Wednesday, 18 December 2013 22:05

DOJ Says Grand Jury Indicts Two Automotive Parts Suppliers for Price Fixing of Anti-Vibration Parts

A Cleveland federal grand jury returned an indictment against two executives of a Japanese automotive supplier for their roles in an international conspiracy to fix prices of automotive anti-vibration rubber parts sold to Toyota and installed in U.S. cars, the Department of Justice announced today.


The indictment, filed in U.S. District Court for the Northern District of Ohio in Toledo, charges Masao Hayashi and Kenya Nonoyama, both Japanese nationals, with participating in a conspiracy to suppress and eliminate competition in the automotive parts industry by agreeing to allocate the supply of, to rig bids for and to fix, raise and maintain the prices of anti-vibration rubber parts sold to Toyota Motor Corp., Toyota Motor Engineering & Manufacturing North America Inc. and affiliated companies (collectively Toyota) for installation in automobiles manufactured and sold in the United States and elsewhere.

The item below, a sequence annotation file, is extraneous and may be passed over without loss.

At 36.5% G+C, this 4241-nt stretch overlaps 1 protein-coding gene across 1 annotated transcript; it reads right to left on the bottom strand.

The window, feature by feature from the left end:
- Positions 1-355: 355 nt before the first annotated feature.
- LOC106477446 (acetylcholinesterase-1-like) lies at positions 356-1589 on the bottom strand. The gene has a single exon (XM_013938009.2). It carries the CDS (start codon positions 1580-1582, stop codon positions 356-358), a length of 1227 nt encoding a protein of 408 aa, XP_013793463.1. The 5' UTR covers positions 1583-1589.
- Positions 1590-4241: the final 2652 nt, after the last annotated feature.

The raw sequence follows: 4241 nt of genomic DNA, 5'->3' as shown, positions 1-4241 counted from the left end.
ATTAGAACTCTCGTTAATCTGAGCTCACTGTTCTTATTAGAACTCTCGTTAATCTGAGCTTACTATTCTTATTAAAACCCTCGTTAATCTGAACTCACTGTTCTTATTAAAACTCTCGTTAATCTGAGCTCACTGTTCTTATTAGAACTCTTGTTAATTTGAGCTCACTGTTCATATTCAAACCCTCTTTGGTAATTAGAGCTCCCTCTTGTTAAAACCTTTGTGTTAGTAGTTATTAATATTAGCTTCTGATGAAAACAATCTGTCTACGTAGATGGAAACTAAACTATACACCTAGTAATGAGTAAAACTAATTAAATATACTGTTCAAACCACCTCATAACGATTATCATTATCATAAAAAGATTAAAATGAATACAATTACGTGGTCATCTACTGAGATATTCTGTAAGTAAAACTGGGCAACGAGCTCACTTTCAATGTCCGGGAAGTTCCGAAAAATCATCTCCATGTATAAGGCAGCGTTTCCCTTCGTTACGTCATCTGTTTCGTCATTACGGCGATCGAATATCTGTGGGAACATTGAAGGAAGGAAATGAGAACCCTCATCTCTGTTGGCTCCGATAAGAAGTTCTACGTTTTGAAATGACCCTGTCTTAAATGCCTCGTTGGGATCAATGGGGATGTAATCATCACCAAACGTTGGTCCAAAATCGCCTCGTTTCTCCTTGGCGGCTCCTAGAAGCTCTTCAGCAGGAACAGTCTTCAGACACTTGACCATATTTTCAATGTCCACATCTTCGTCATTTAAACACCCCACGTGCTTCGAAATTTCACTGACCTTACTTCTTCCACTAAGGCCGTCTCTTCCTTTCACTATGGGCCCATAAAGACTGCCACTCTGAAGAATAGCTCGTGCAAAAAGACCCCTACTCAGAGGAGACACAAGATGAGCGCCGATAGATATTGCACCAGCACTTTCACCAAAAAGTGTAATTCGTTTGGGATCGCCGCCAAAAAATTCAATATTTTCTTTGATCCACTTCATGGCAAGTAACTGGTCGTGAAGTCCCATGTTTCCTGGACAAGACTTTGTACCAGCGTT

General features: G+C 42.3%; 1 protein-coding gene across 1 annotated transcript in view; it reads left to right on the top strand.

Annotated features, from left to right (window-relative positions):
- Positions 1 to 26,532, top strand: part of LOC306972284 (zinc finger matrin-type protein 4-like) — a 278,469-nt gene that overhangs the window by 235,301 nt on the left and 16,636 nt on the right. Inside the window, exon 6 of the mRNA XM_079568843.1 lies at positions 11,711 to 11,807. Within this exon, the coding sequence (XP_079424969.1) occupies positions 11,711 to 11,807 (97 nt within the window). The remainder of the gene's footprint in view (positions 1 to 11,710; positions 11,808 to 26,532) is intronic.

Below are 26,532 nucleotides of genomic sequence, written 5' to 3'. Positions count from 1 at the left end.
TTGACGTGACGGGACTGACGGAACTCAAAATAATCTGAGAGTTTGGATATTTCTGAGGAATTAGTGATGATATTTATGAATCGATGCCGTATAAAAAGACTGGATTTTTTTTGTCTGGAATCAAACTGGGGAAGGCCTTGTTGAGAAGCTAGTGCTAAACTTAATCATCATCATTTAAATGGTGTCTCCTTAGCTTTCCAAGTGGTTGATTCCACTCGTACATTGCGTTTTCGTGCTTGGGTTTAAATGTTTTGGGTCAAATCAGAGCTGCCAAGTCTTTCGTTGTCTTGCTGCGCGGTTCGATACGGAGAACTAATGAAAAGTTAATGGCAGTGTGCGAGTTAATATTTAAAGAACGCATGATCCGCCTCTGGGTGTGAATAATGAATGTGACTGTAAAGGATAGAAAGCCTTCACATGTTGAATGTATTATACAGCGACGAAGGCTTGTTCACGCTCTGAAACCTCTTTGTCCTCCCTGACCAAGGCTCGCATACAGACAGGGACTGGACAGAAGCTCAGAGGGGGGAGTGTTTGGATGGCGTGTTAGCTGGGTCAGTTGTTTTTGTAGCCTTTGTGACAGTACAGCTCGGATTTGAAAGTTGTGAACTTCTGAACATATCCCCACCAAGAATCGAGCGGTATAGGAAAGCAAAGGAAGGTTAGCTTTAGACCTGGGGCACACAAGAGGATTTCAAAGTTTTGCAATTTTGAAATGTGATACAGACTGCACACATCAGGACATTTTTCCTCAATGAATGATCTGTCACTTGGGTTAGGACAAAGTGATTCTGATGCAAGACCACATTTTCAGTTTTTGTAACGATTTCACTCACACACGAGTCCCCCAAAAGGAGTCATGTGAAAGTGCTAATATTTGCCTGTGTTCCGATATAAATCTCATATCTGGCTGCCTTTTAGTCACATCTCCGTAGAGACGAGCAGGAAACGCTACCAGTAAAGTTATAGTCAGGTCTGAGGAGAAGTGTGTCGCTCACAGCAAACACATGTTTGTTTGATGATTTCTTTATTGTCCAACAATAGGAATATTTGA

Automotive anti-vibration rubber products are comprised primarily of rubber and metal, and include engine mounts and suspension bushings. They are installed in automobiles for the purpose of reducing road and engine vibration.

The indictment alleges, among other things, that from as early as March 1996 until at least December 2008, Hayashi and Nonoyama and their co-conspirators conducted meetings and communications in Japan to reach collusive agreements. The indictment alleges that the conspiracy involved agreements affecting the Toyota Corolla, Avalon, Tacoma, Camry, Tundra, Sequoia, Rav4, Sienna, Venza and Highlander.

“Today’s indictment reaffirms the Antitrust Division’s commitment to hold executives accountable for actions that corrupt the competitive landscape and harm consumers,” said Renata B. Hesse, Deputy Assistant Attorney General for the Department of Justice’s Antitrust Division. “The Antitrust Division continues to work closely with its fellow competition enforcers abroad to ensure that there are no safe harbors for executives who engage in international cartel crimes.”

Hayashi and Nonoyama are charged with a violation of the Sherman Act, which carries a maximum penalty of 10 years in prison and a $1 million criminal fine for individuals. The maximum fine may be increased to twice the gain derived from the crime or twice the loss suffered by the victims of the crime, if either of those amounts is greater than the statutory maximum fine.